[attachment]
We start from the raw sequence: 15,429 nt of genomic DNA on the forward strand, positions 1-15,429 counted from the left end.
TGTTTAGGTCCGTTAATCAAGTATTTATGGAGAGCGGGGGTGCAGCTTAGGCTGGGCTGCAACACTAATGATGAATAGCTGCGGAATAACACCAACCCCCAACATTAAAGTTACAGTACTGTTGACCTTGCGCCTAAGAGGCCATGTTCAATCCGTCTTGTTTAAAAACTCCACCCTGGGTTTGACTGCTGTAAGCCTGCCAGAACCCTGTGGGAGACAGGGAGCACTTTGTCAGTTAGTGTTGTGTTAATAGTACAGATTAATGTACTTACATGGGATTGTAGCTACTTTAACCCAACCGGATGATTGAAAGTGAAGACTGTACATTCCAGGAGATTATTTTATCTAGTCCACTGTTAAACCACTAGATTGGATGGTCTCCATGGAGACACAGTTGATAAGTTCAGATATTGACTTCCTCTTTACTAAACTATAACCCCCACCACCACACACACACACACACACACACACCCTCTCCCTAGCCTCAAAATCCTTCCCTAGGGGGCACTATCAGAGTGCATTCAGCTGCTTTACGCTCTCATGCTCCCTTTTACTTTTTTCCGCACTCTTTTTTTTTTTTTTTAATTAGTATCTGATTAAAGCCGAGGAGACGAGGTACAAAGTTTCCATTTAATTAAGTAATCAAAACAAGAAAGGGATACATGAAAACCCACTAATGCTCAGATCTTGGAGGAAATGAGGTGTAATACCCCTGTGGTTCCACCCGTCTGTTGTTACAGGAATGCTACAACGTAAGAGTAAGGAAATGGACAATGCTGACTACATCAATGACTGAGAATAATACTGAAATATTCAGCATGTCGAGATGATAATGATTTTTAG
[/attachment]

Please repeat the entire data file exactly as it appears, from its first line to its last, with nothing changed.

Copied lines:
We start from the raw sequence: 15,429 nt of genomic DNA on the forward strand, positions 1-15,429 counted from the left end.
TGTTTAGGTCCGTTAATCAAGTATTTATGGAGAGCGGGGGTGCAGCTTAGGCTGGGCTGCAACACTAATGATGAATAGCTGCGGAATAACACCAACCCCCAACATTAAAGTTACAGTACTGTTGACCTTGCGCCTAAGAGGCCATGTTCAATCCGTCTTGTTTAAAAACTCCACCCTGGGTTTGACTGCTGTAAGCCTGCCAGAACCCTGTGGGAGACAGGGAGCACTTTGTCAGTTAGTGTTGTGTTAATAGTACAGATTAATGTACTTACATGGGATTGTAGCTACTTTAACCCAACCGGATGATTGAAAGTGAAGACTGTACATTCCAGGAGATTATTTTATCTAGTCCACTGTTAAACCACTAGATTGGATGGTCTCCATGGAGACACAGTTGATAAGTTCAGATATTGACTTCCTCTTTACTAAACTATAACCCCCACCACCACACACACACACACACACACACACCCTCTCCCTAGCCTCAAAATCCTTCCCTAGGGGGCACTATCAGAGTGCATTCAGCTGCTTTACGCTCTCATGCTCCCTTTTACTTTTTTCCGCACTCTTTTTTTTTTTTTTTAATTAGTATCTGATTAAAGCCGAGGAGACGAGGTACAAAGTTTCCATTTAATTAAGTAATCAAAACAAGAAAGGGATACATGAAAACCCACTAATGCTCAGATCTTGGAGGAAATGAGGTGTAATACCCCTGTGGTTCCACCCGTCTGTTGTTACAGGAATGCTACAACGTAAGAGTAAGGAAATGGACAATGCTGACTACATCAATGACTGAGAATAATACTGAAATATTCAGCATGTCGAGATGATAATGATTTTTAG